viper
 

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from what i hear they are good with a high current. dont have a tank large enough to keep any so im not sure. a good way to keep fry without stripping is make a few 'piles' with some 1in river rock. the fry will be small enough to hide in there & escape predators till they are a little bigger... got a buddy doining it this way and hasnt stripped a troph in a while yet has tons of fry
 

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viperbot said:
I've no interest in keeping the fry (yet)
You may have a bit more interest when you go to purchase your colony. Have you checked into how much juvies go for? They're not cheap.

The cool thing with tropheus (which separates them from most other Tangs and Malawi cichlids) is that they will not eat their fry. This makes things much easier for a first time breeder... not having to separate them to a growout tank and all. Like Cracks said, give them a couple of small rock piles or a some holey rock and they'll be good to go.
 

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The ratio is a hot topic of debate. Some folks swear they can make 1:1 work, but I think the more females to males you have the less agression. I would think when they start to show signs of breeding would be the time to cull out the smaller, less colorful males (around 3"). You should be able to vent them at that size. The more flow the better. The FX5 will give you almost 10x turnover, but I usually like to have more than one source of flow in the tank to keep the mulm from accumulating on the substrate. If you have a 500gph or less powerhead you should be good. Some of the bigger powerheads have the ability to dial back the flow. I know the gobies are accustomed to highly oxygenated water (they live on the rocky shoreline), so more flow should keep the water in good shape for them. I haven't kept gobies yet, but am looking to get some on my next order. I think the Eretmodus are less agressive than the other two genus (Spathodus and Tanganicodus). Whatever you pick you should have a nice lively tank. Keep us posted on your new tank!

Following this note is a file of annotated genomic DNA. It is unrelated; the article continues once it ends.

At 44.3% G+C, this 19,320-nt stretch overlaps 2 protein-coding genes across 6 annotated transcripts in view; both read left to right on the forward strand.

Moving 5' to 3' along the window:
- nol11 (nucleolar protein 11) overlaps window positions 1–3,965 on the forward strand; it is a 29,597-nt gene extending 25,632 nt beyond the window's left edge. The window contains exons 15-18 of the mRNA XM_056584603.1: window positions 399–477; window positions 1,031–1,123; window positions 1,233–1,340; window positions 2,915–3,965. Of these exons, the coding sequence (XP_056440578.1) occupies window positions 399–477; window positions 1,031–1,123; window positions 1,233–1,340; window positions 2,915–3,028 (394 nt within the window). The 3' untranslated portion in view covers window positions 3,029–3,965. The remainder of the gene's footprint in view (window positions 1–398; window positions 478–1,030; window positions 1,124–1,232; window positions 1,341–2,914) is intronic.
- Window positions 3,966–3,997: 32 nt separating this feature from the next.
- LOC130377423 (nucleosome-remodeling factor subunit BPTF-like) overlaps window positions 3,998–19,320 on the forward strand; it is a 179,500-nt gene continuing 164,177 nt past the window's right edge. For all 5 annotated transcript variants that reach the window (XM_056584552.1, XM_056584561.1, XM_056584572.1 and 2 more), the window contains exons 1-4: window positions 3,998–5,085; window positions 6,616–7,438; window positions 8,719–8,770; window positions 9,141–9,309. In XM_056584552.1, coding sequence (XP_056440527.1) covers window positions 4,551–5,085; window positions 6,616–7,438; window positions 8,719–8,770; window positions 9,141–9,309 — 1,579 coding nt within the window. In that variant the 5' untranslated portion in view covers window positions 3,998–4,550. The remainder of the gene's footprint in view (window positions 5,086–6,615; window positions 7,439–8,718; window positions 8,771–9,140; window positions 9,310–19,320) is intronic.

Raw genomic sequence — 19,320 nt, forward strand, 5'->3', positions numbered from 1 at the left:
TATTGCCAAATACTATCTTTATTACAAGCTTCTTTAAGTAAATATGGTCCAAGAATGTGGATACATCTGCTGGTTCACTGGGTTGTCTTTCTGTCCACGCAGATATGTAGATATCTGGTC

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Discussion Starter · #12 ·
Awesome stuff lads. I hope to get started on this soon so will keep you all posted and throw up a few pics as it progresses. Thanks for taking the time to help me out,

viper
 

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Discussion Starter · #13 ·
So, the other half has weighed in and is insisting I go malawi with the tank. Tried convincing her that they are a bit nuts but she is dead set on peacocks or some of the less aggressive mbuna. She is a sucker for the colour...Its our only tank and the house is hers so I guess Im boxed in until I convince her we "need" another tank. So the trophs are on the long finger for now :roll: . Now the research starts over with the malawis...thanks again lads for your insights, mabey you could help me out with stocking ideas, ill be starting a thread in that section. Later,

viper